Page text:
Posts Tagged: mary gaitskill
The four books Gaitskill produced over the next two decades, all of them rife with sexual violence and self-destruction, cemented her reputation as the “Princess of Darkness”—as did her much-discussed past. Gaitskill, who was born in Kentucky and raised in Michigan, ran away as a teenager, was briefly institutionalized, worked as a stripper and call girl, and wrote publicly about her own experiences with rape and abuse.
At Guernica, Jennifer Sears talks to Mary Gaitskill about her recent novel, The Mare, emotional accessibility, love that crosses social norms, and the challenges—technical and empathic—of developing a characters very different from herself. Gaitksill credits the body, her own, for both truth and compulsion:
My head will talk to itself all day and all night if I let it.
Everyone says Anna Karenina is about individual desire going against society, but I actually think the opposite is stronger: the way societal forces limit the expression of the individual.
I’m not consistent like some people seem to be. Sometimes I don’t write at all. If I’m not really working on anything, I might go for quite a while without writing.
It’s that time of year where we’re all craving a good scary story, be it told by candle light, on a screen, or in a book. Neil Gaiman’s middle-reader graphic novel Hansel and Gretel came out on Tuesday of this week, and he recently spoke to TOON Books editor Françoise Mouly and Art Speigelman about it....more
For Tablet, Batya Ungar-Sargon profiles Tama Janowitz, who took the literary world by storm in the ’80s, then faded from view while contemporaries like Jay McInerney and Bret Easton Ellis achieved more lasting success.
Janowitz, whose “sentences sparkle, rife with stunning visuals and cutting observations,” comes off as delightfully caustic, weathering the difficulties of her life with incisive, no-bullshit observations both in her fiction and in person....more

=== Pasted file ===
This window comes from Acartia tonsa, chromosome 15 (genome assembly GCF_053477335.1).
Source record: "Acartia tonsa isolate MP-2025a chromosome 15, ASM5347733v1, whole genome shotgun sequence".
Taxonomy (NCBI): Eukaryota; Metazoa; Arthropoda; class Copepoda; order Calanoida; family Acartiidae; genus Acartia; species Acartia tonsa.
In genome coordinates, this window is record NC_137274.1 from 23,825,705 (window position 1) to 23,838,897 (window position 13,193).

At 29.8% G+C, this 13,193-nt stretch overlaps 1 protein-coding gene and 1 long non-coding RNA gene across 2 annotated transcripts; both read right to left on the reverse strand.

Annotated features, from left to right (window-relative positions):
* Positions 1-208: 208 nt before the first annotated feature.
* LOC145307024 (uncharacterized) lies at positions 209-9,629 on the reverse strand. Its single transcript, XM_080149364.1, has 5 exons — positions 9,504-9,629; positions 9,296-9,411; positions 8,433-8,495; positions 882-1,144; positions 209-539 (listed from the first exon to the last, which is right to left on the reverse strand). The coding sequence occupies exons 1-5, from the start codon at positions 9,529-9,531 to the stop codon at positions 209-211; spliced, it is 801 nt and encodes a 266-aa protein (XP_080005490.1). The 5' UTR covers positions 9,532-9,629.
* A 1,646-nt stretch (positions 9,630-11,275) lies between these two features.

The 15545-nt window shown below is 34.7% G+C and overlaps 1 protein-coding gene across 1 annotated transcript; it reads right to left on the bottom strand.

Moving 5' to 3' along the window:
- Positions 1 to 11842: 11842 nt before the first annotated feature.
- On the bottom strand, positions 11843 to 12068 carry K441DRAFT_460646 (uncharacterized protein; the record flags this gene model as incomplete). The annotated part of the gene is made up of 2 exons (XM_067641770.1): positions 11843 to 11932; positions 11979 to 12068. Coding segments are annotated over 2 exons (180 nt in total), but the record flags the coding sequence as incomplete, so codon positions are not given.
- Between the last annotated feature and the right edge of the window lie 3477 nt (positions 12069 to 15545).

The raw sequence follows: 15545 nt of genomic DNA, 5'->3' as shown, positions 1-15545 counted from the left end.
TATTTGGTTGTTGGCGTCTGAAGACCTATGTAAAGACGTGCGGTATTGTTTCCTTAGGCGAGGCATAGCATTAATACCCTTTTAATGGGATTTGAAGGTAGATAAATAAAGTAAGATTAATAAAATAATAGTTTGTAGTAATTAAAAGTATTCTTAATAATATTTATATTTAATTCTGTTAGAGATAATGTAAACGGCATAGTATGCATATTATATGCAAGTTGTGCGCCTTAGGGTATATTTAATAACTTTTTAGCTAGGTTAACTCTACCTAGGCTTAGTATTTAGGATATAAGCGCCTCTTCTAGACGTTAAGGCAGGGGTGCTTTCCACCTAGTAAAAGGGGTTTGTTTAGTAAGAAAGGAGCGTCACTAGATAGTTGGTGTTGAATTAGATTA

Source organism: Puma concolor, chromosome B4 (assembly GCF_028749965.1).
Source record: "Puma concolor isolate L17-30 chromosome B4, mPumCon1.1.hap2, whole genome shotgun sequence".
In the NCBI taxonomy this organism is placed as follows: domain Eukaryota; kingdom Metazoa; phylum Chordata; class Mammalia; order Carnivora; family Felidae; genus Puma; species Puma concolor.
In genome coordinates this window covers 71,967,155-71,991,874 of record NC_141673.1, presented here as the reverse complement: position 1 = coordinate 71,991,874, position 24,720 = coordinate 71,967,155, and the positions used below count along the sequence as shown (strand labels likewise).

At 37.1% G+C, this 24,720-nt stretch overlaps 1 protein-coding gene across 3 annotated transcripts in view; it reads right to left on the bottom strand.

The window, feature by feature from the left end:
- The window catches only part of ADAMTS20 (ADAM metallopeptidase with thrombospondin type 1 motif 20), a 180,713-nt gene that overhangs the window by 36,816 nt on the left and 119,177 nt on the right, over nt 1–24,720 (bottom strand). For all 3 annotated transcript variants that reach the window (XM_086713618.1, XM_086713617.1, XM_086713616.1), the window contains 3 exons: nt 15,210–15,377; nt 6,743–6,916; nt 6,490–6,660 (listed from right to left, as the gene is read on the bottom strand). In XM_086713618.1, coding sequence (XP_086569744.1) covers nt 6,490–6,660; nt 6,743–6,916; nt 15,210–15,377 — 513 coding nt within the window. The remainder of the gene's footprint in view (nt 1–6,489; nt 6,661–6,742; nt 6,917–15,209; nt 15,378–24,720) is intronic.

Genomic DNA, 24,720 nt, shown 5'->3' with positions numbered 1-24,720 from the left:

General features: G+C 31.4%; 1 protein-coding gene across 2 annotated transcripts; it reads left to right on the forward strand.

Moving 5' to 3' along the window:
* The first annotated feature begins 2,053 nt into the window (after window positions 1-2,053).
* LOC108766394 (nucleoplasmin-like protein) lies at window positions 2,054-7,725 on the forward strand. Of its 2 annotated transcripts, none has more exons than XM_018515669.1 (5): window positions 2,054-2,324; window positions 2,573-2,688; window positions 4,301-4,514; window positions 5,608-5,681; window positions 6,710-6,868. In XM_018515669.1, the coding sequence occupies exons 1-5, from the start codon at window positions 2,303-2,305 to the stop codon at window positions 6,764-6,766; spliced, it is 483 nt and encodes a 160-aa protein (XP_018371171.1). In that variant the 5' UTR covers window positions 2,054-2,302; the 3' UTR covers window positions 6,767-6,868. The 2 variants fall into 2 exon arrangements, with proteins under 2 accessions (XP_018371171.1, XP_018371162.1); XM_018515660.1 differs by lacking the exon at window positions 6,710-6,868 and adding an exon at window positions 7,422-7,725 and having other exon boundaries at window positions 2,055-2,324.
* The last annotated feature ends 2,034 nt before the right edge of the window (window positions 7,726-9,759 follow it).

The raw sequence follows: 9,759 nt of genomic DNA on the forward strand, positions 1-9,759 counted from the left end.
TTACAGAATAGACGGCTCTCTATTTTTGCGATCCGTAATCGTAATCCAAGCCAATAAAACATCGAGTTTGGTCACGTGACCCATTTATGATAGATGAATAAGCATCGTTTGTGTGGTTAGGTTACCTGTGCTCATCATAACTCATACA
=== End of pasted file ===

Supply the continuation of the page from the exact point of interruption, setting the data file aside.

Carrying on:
We’ve written about Electric Literature’s Recommended Reading with excitement before, and this week is no exception. The latest issue features new writing from Mary Gaitskill: an excerpt from her novel-in-progress, titled “The Devil’s Treasure.” We won’t spoil any of it here, but let’s just say it feels good to read Gaitskill’s work again....more
RADAR Productions hosts its first East Coast fundraiser to benefit the 4th annual RADAR Lab. The fundraiser takes place from 7pm – 9:30pm at The Strand Bookstore (828 Broadway) in Greenwich Village March 24.
The lineup features Mary Gaitskill, Tao Lin, Lorelei Lee, Rumpus editor Stephen Elliott, and Michael Cunningham....more
This week in New York The Future of Criticism with Lorin Stein and Maud Newton, John D’Agata and Thalia Field discuss the lyric essay, Alice Walker on activism, Salman Rushdie and Lee Bollinger discuss free speech in a globalized world, Mikael Kennedy shows his Polaroids at the Chelsea Hotel and Congress for Curious People symposium is held at Coney Island....more
This week in New York Mr. Beller’s Neighborhood holds a reading series, Threepenny Review celebrates its thirtieth birthday, A Public Space throws a launch party for Issue 10, Paris Review holds a Fiction Salon, Meghan O’Rourke reads, Ryan McGinley shows some new photographs of more young naked people and the Guggenheim opens its “Haunted” show of mostly old but still good stuff....more
This week in New York Keith Gessen and Elif Batuman talk, Guernica has a reading, Joanna Newsom sings and plays harp, Marcel Dzama appears, talks and signs books, The Moth has a Story Slam, Christopher Walken loses a hand and Zoe Kazan gives him one, and Atlas Obscura presents an international celebration of curious and obscure things....more
Friday October 16, the New Yorker opened its annual weekend festival of readings, conversations, art tours and musical performances. This is my account of the events I attended, which included among others a talk with Malcolm Gladwell, readings by George Saunders, Gary Shteyngart and Jonathan Franzen, a musical performance by Neko Case and a conversation with James Franco....more
The New Yorker Festival is fast approaching, and tickets are on sale now. As always, the festival, which runs from October 16-18, promises to bring together the most interesting minds in literature and the arts including Jonathan Franzen, A.M. Homes, Gary Shteyngart, Tilda Swinton, Malcolm Gladwell and many others....more